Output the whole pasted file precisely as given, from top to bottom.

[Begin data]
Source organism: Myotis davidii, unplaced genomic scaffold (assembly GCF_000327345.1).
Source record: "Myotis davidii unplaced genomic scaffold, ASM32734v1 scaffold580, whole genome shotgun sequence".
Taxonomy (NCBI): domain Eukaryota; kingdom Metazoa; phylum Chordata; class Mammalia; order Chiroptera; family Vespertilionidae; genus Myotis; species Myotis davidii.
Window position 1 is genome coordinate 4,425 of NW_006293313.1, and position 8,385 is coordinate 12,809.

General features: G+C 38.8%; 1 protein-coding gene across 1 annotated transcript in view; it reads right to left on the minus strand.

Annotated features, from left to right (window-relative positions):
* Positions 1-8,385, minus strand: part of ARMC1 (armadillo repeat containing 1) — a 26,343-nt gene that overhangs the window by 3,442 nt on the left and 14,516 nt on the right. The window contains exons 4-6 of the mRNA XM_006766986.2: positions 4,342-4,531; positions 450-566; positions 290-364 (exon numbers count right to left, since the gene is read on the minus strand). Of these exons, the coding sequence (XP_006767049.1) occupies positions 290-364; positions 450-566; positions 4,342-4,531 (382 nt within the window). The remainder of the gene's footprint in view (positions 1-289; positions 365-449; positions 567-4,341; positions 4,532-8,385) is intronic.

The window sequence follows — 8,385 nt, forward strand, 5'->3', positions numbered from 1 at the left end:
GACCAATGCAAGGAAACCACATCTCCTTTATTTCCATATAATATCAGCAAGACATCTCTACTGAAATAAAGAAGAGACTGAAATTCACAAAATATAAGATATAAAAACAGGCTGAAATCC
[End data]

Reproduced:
Source organism: Myotis davidii, unplaced genomic scaffold (assembly GCF_000327345.1).
Source record: "Myotis davidii unplaced genomic scaffold, ASM32734v1 scaffold580, whole genome shotgun sequence".
Taxonomy (NCBI): domain Eukaryota; kingdom Metazoa; phylum Chordata; class Mammalia; order Chiroptera; family Vespertilionidae; genus Myotis; species Myotis davidii.
Window position 1 is genome coordinate 4,425 of NW_006293313.1, and position 8,385 is coordinate 12,809.

General features: G+C 38.8%; 1 protein-coding gene across 1 annotated transcript in view; it reads right to left on the minus strand.

Annotated features, from left to right (window-relative positions):
* Positions 1-8,385, minus strand: part of ARMC1 (armadillo repeat containing 1) — a 26,343-nt gene that overhangs the window by 3,442 nt on the left and 14,516 nt on the right. The window contains exons 4-6 of the mRNA XM_006766986.2: positions 4,342-4,531; positions 450-566; positions 290-364 (exon numbers count right to left, since the gene is read on the minus strand). Of these exons, the coding sequence (XP_006767049.1) occupies positions 290-364; positions 450-566; positions 4,342-4,531 (382 nt within the window). The remainder of the gene's footprint in view (positions 1-289; positions 365-449; positions 567-4,341; positions 4,532-8,385) is intronic.

The window sequence follows — 8,385 nt, forward strand, 5'->3', positions numbered from 1 at the left end:
GACCAATGCAAGGAAACCACATCTCCTTTATTTCCATATAATATCAGCAAGACATCTCTACTGAAATAAAGAAGAGACTGAAATTCACAAAATATAAGATATAAAAACAGGCTGAAATCC